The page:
Cookie revenue spread thin

It’s a happy day in Cubicleville when the parent of a Girl Scout comes to work toting cases of Thin Mints.

Ever wondered, as you shell out $3.50 for each of those precious boxes, how much cash goes directly to the troop? According to Girl Scouts of Central Indiana, it’s 55 cents, or 15.7 percent.

Where does the rest go?

The cost of the cookies themselves is 86 cents. That leaves $2.09 for Girl Scouts of Central Indiana, which serves 35 counties and operates 10 camps.

The Indianapolis-based council says it spends $1.305, or 37.2 percent of the cookie price, on services to troops; 76 cents, or 21.7 percent, goes toward maintaining camps; and 2-1/2 cents, or less than 1 percent, goes to financial aid for low-income girls.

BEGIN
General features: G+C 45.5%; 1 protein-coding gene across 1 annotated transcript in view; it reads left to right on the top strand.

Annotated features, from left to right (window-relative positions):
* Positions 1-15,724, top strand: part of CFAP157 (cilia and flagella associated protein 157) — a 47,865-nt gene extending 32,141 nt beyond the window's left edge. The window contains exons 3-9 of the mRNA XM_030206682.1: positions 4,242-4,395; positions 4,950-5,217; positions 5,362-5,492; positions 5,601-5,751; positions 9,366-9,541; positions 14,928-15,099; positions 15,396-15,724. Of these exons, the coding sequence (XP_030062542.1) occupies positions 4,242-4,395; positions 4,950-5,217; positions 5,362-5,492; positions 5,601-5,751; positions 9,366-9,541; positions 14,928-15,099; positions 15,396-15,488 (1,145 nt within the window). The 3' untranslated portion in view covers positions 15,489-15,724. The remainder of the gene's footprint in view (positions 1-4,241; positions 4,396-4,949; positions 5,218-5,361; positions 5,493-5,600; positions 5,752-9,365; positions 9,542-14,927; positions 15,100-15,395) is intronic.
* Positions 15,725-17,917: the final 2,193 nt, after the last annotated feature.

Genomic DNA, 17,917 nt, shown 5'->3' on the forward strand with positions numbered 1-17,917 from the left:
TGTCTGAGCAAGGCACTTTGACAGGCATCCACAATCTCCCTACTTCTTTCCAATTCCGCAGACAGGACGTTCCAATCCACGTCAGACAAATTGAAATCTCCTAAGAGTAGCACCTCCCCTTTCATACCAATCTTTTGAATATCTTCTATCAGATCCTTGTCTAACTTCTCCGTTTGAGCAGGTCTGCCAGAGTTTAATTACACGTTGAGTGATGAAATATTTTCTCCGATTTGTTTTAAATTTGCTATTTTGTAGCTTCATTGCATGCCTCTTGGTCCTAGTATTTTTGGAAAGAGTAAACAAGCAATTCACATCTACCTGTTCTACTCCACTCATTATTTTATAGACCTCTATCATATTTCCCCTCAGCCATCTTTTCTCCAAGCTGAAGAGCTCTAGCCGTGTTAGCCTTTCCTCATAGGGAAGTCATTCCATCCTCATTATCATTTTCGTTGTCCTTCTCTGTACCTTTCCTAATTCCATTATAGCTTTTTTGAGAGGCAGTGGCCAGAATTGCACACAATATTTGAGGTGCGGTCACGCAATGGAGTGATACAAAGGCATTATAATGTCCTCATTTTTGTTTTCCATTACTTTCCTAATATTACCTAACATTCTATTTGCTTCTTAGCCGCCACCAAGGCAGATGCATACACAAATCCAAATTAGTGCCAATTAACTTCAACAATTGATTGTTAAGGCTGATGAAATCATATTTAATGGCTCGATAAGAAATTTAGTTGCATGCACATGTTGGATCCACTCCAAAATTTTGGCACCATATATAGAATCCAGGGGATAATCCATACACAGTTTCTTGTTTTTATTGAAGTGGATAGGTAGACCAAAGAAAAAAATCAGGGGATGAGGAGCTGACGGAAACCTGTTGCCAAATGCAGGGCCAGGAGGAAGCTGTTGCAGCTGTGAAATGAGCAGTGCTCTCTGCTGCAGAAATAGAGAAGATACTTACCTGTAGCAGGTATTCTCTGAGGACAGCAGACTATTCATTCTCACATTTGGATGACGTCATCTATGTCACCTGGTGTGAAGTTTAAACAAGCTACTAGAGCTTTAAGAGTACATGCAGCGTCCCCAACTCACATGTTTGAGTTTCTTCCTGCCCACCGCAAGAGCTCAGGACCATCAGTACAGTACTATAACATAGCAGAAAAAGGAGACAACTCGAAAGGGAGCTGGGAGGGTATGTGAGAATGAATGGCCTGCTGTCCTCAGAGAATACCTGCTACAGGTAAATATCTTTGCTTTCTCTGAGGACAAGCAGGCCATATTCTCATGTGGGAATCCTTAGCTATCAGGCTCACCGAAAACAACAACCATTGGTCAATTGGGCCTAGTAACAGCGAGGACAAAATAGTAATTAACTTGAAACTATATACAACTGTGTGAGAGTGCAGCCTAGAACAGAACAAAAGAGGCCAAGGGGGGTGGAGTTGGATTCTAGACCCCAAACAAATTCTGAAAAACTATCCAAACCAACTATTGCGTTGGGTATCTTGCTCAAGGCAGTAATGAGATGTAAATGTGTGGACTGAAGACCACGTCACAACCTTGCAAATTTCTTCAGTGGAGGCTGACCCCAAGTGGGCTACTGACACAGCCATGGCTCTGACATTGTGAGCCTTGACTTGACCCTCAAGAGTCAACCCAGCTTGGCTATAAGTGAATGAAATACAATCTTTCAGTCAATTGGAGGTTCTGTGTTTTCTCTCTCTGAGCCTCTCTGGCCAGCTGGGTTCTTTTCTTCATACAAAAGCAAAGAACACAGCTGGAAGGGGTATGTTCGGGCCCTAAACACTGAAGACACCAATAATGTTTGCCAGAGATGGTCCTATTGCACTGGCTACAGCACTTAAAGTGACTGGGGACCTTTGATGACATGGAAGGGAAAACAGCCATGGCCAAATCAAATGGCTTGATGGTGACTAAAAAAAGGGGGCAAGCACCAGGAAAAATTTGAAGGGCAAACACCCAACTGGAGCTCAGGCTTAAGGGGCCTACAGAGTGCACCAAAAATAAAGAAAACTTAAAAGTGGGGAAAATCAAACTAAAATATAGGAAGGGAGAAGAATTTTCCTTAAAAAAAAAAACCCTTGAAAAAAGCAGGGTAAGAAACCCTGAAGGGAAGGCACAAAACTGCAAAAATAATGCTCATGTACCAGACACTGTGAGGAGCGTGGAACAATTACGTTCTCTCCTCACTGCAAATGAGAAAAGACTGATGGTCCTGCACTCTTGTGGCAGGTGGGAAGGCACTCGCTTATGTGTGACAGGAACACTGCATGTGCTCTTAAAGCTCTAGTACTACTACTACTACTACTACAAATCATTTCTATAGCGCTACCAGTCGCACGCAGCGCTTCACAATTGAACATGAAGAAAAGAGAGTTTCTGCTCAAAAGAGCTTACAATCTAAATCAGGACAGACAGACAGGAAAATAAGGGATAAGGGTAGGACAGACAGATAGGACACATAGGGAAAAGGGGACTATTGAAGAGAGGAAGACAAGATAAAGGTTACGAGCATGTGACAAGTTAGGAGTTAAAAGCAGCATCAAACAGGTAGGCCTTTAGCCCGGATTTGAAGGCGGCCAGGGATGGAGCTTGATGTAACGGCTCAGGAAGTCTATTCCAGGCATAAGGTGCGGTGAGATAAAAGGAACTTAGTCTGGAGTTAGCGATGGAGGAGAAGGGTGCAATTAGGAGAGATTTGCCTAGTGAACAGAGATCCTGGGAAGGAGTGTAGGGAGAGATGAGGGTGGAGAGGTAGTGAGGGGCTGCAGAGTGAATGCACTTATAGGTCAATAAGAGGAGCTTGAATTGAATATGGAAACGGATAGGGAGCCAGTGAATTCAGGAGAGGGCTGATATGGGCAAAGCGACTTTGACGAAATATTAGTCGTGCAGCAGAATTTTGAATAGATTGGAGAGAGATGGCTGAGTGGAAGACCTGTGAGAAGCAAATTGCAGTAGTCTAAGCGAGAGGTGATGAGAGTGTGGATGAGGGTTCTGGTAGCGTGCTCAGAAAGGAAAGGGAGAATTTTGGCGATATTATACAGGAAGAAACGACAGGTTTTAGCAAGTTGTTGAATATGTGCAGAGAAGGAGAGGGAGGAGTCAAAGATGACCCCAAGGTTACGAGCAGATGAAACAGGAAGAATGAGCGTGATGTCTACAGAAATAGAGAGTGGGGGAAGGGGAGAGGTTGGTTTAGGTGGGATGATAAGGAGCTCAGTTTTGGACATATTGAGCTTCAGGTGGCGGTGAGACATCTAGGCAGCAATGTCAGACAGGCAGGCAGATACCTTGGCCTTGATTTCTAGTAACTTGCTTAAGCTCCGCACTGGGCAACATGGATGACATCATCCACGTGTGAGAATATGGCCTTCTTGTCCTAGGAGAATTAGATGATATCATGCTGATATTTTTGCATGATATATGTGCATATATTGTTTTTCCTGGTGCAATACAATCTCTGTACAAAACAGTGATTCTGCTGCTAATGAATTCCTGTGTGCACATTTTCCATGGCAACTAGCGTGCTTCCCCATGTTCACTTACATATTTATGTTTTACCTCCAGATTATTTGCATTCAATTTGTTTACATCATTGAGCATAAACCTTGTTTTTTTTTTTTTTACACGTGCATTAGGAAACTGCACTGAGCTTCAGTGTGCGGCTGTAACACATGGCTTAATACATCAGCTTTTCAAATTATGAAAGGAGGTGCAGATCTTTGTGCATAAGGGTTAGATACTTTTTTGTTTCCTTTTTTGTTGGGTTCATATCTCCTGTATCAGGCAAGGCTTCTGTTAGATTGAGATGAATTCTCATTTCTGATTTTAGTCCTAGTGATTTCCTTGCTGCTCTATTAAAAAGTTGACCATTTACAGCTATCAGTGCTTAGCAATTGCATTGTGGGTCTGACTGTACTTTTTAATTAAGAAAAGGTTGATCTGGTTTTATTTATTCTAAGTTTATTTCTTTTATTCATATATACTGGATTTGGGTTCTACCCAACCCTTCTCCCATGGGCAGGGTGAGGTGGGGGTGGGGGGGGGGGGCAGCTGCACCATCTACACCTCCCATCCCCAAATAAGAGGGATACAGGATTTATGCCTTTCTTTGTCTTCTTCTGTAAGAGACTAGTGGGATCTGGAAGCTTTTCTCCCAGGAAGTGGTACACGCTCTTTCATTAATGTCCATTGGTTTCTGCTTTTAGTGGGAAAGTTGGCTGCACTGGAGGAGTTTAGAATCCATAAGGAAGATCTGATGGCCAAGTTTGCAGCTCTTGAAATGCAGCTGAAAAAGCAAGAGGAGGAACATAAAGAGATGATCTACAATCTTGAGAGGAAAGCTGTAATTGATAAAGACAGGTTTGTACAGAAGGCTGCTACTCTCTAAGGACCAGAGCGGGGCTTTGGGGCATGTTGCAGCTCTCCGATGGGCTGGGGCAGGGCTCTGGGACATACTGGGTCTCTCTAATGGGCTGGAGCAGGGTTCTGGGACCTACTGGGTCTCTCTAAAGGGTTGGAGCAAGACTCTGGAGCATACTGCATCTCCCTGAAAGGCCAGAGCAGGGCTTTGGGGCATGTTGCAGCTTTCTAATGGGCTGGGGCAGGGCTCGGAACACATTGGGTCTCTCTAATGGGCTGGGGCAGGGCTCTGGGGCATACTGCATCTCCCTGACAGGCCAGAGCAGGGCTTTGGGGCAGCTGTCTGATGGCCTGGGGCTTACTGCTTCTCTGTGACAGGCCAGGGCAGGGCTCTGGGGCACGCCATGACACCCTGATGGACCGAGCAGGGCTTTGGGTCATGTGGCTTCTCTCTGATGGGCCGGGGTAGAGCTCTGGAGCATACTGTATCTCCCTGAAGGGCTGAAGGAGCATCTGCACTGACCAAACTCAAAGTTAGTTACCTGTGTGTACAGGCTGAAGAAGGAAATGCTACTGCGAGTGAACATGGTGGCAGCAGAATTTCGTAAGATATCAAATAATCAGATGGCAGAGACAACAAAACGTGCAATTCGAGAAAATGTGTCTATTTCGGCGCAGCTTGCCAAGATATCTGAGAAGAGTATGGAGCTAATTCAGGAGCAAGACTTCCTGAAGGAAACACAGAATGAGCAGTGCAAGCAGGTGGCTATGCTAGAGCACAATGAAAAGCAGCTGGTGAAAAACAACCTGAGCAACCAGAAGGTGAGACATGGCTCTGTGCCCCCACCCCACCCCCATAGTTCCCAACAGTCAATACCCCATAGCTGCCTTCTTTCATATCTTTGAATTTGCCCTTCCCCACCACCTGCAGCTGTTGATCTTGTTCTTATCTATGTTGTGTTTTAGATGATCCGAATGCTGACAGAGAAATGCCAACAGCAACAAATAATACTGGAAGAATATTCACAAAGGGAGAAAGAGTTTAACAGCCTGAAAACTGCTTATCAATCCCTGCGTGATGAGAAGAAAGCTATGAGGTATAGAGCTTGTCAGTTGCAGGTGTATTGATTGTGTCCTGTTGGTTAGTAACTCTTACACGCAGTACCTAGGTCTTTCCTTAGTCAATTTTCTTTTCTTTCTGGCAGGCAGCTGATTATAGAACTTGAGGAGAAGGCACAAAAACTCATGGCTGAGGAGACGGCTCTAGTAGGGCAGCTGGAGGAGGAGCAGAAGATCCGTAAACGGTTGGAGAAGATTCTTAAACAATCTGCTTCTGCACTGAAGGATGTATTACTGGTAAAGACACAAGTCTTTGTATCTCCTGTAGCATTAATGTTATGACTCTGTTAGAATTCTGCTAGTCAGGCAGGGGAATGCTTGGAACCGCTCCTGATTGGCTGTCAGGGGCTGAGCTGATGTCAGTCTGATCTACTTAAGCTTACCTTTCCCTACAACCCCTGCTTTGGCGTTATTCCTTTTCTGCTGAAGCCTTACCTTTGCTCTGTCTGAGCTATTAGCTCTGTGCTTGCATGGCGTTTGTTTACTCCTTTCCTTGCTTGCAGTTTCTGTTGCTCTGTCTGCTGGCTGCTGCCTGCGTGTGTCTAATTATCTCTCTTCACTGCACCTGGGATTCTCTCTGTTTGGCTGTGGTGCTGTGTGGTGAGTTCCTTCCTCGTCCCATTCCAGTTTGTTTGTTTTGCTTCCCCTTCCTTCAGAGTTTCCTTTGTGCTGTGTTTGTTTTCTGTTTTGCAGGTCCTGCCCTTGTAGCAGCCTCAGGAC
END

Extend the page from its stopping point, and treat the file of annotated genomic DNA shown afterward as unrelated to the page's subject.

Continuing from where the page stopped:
Girl Scouts of Central Indiana is a $9 million organization, and CEO Deborah Hearn Smith said cookie sales support about 60 percent of that budget. The girls sell 2.2 million boxes of cookies a year.

"Initial orders are down, but not significantly," Smith said. "With the economy and other issues surrounding food safety, I anticipated a greater decrease."

Now that the cookies are available, Smith said, she expects sales to recover to previous levels over the next three weeks. She added that the peanut butter in Girl Scout cookies, which comes from Little Brownie Baker in Louisville, is safe. 

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